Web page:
We are continuing with book “Land of Black Gold”. In my last post Thompson and Thomson had joined the auto repair company “Autocart” and were given a Chevrolet breakdown truck to drive. Unfortunately they wrecked the truck by colliding against a tree. Their next assignment was to check the tyre pressure of the boss’ car. The two detectives, while filling air in the tyre started eavesdropping on the discussion between the boss and an attendant. In bargain they ended up overfilling the tyre and blowing it up. The car which met with this fate was none other than a Studebaker Commander 1948 model.
Studebaker was an American car manufacturer which started life as a wagon manufacturer for farmers, miners and the military in 1852 as the Studebaker Brothers Manufacturing Company. The company started manufacturing electric cars in 1902 and manufactured its first petrol powered car in 1904. Its initial cars were manufactured in partnership with first the Garford Company and then E-M-F Company. First petrol cars made independently by Studebaker were launched in 1912.
The company gained immensely during World War I due to huge orders received from Britain for the British Army. Similar orders were also received from France and Russia. In 1926, Studebaker was the first American company to own and operate a controlled outdoor proving grounds. 5,000 pine trees were planted at the sight which spelled “STUDEBAKER” when seen from the air (click on the link to see the site on Google Maps). They planned well and were the first company to come out with relatively new models post World War II. They were the first to introduce the flat trunks in an era of curved tapered trunks. The company was known for its quality and reliability, but came under financial stress and production of Studebaker cars stopped in 1966.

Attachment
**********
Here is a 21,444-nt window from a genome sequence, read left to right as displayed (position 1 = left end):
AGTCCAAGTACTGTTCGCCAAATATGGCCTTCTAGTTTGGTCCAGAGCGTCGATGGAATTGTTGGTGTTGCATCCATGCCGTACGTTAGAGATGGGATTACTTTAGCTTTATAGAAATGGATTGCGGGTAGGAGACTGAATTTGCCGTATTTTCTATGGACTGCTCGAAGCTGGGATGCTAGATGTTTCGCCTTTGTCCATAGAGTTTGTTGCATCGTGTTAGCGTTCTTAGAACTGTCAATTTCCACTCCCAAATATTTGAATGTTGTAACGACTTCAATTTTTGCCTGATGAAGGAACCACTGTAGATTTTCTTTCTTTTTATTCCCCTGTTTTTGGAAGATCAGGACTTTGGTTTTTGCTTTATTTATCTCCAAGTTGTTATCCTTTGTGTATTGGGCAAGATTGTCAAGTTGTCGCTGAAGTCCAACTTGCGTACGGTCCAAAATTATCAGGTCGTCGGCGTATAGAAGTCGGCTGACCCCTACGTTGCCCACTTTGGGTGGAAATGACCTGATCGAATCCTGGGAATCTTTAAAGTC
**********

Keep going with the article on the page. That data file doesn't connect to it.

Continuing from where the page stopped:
Coming to the car under discussion. The Studebaker Commander was first launched in 1927. In 1928 three Studebakers challenged the 24,000 km (15,000 miles) speed record set by Auburn. These cars were stock cars and much lower priced than the Auburns. However, they successfully broke the records with the speedsters averaging 105 km/h (65 mph) and the sedan averaging 99 km/h (62 mph) after it flipped on ice during night run and was repaired.
The 1948 Commander was available as a sedan, a coupe and a 2-door convertible. These cars were powered by 3,707 cc (226.2 cu-inch) naturally aspirated inline six cylinder petrol engines producing 94 HP at 3,600 rpm. They produced 239 N-m (176 lb-foot) of twist at at low 1,600 rpm. The driving force was transmitted to the rear wheels through a three speed gear box.
Front and rear axles were semi-floating type with independent transverse suspension at front and semi elliptic leaf springs at rear. Stopping power was provided by hydraulic drum brakes on all four wheels.